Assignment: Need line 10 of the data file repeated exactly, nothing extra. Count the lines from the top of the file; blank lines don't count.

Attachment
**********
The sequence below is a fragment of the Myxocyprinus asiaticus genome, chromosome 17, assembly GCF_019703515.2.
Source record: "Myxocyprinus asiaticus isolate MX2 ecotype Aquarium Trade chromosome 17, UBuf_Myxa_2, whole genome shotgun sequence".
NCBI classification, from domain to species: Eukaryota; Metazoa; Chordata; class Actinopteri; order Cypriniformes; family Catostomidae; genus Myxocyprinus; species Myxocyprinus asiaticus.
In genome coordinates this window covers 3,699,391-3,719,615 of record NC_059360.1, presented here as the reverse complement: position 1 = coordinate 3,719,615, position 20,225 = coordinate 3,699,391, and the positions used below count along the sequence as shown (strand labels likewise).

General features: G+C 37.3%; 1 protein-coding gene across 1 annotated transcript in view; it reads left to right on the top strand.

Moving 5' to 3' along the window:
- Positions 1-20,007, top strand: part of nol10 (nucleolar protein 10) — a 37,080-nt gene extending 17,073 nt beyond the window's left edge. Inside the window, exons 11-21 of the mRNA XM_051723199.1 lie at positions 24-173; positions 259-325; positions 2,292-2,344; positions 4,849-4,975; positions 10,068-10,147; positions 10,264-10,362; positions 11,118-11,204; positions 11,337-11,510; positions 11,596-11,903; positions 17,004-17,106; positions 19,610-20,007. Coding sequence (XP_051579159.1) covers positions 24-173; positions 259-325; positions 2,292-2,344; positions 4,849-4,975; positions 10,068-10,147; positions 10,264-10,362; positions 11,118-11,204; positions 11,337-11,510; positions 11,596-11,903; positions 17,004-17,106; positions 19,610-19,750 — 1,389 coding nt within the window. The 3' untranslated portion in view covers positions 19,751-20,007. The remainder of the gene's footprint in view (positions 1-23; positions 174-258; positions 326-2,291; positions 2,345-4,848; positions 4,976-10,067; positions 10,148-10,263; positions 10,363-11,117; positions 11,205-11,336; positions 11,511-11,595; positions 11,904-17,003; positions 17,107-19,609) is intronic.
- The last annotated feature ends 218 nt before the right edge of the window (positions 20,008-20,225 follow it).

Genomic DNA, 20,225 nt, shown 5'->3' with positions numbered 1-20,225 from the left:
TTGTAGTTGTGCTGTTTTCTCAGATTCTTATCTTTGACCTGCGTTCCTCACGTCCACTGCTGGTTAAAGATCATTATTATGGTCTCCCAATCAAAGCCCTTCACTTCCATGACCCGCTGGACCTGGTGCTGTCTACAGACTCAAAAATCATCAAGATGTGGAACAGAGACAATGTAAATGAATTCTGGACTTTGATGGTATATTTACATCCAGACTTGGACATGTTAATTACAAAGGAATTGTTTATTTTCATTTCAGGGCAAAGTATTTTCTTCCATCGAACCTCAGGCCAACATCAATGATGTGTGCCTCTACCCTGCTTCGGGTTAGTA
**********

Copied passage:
TTGTAGTTGTGCTGTTTTCTCAGATTCTTATCTTTGACCTGCGTTCCTCACGTCCACTGCTGGTTAAAGATCATTATTATGGTCTCCCAATCAAAGCCCTTCACTTCCATGACCCGCTGGACCTGGTGCTGTCTACAGACTCAAAAATCATCAAGATGTGGAACAGAGACAATGTAAATGAATTCTGGACTTTGATGGTATATTTACATCCAGACTTGGACATGTTAATTACAAAGGAATTGTTTATTTTCATTTCAGGGCAAAGTATTTTCTTCCATCGAACCTCAGGCCAACATCAATGATGTGTGCCTCTACCCTGCTTCGGGTTAGTA